Thinking about flipping a property? You’re not alone. House flipping shows have been inspiring the “Average Joe” to buy, fix, and sell properties since the early 2000s, and now there are more home shows than ever.
These shows are fun to watch and can make flipping seem relatively straightforward, and it’s true, anyone can flip a property, but it’s not always as easy as-seen-on-tv.
We’ve been clear in other articles that we don’t view flipping as investing. It’s a job with an uncertain income at the end of the project. That being said, you can make money flipping properties if done right.
So, if you’ve decided you’re going to flip, the first hurdle is financing.
You’re going to need money to buy the home, finance renovations, carrying costs, and closing costs (which will come out of your profits).
So, yes, there is money to be made, but you’re going to need money to get started and throughout the project.
Unless you have mounds of money collecting dust in your bank account, you’ll need to finance at least part of your flip.
Here are the main financing options available to buy-flip-and-sell “investors”:
When you think about getting a loan, you probably immediately think of the bank. Banks are by far the biggest lenders, but they can all be one of the more challenging ways to finance a home flip.
If you’re going to the bank for a mortgage to buy and fund a flip, you may have difficulty. Most flip projects only last 6-12 months, so the term of the mortgage is going to be much shorter to reflect that. And because of the short term, you can expect higher interest rates (banks usually make their money from having you pay interest for years).
You may have difficulty getting a mortgage for a short-term. Another option is to fix-and-hold, meaning, buy the property, fix it up, and hold it as a rental property for a few years. It will be easier to get a mortgage with a longer term, and this way you get the benefits of the flip, with the longer-term benefits of rentals (building equity in the home).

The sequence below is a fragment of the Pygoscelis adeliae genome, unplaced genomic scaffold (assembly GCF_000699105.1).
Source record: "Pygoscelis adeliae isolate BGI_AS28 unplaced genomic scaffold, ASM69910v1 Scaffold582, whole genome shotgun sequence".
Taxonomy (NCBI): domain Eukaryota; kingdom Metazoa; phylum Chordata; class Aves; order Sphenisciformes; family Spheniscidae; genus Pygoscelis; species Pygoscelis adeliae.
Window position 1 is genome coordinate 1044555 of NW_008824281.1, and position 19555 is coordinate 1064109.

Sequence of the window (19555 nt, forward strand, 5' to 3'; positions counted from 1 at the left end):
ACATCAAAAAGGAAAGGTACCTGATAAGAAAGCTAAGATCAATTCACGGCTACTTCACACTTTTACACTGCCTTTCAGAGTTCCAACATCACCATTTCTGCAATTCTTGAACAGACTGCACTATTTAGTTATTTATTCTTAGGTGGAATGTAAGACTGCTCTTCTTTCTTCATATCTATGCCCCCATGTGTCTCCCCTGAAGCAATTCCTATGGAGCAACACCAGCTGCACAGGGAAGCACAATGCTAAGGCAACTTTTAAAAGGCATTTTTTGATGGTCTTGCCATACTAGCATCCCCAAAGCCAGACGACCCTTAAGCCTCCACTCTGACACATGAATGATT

As with all rentals, make sure that the numbers make sense, and that you can rent the home for a positive monthly cash flow that accounts for the costs of the renovations.
If you’ve owned a home for a while, there’s a good chance you have some equity built up in that property. One option for financing a flip is to use some of the equity from your home to pay for the new property.
You can do this in two main ways:
A home equity loan (a second mortgage), where you’re borrowing against your home for a fixed term, usually at a fixed rate.
Or, with a home equity line of credit (HELOC), which allows you to draw against your credit as you need it. HELOCs often come with a fixed rate for an introductory period, followed by a variable rate. This can work well if you’re only borrowing for a short period of time.
Private loans are a popular choice for investors who’ve been turned down by a traditional lender. These loans are good for people with less than stellar credit. This is a private loan from an investor or group of investors, who are personally financing your loan. It’s a shorter-term, higher-interest-rate loan. You’re also going to pay a lender-fee, legal fees, an appraisal fee, and a brokerage fee (if you go through a brokerage). It will cost more than going through a bank, but it may be an option if the banks won’t finance your project.
This is essentially a private loan, but it’s possible to get a better rate if you’re working with a family member or friend.
Getting into business with family or friends can be messy, and isn’t for everyone, but it works incredibly well for others. The key to successfully borrowing from friends and family is to be very clear from the start about roles, expectations, contingency plans, and exit strategies. Figure out all of the “what ifs” in advance, and if all parties still feel that this is a mutually beneficial opportunity, then this is a possible avenue for financing a property flip.
Even when working with family or friends, be sure to draw up a legal agreement with a lawyer, so all parties are protected.
Just like working with family and friends, you can find other investors on your own to partner with and form a joint venture to buy and flip a property. Joint ventures can split the financing and the workload, along with the profits, in a way that works for all parties.
A key to finding good joint venture partners is having a network of like-minded individuals around you. By surrounding people who are doing what you want to do, you’ll not only learn, but you may find future partners to work with.
The Rock Star Inner Circle is a network of hundreds of active investors in Southern Ontario. To find out more about joining this group of investors, visit www.rockstarinnercircle.com/member.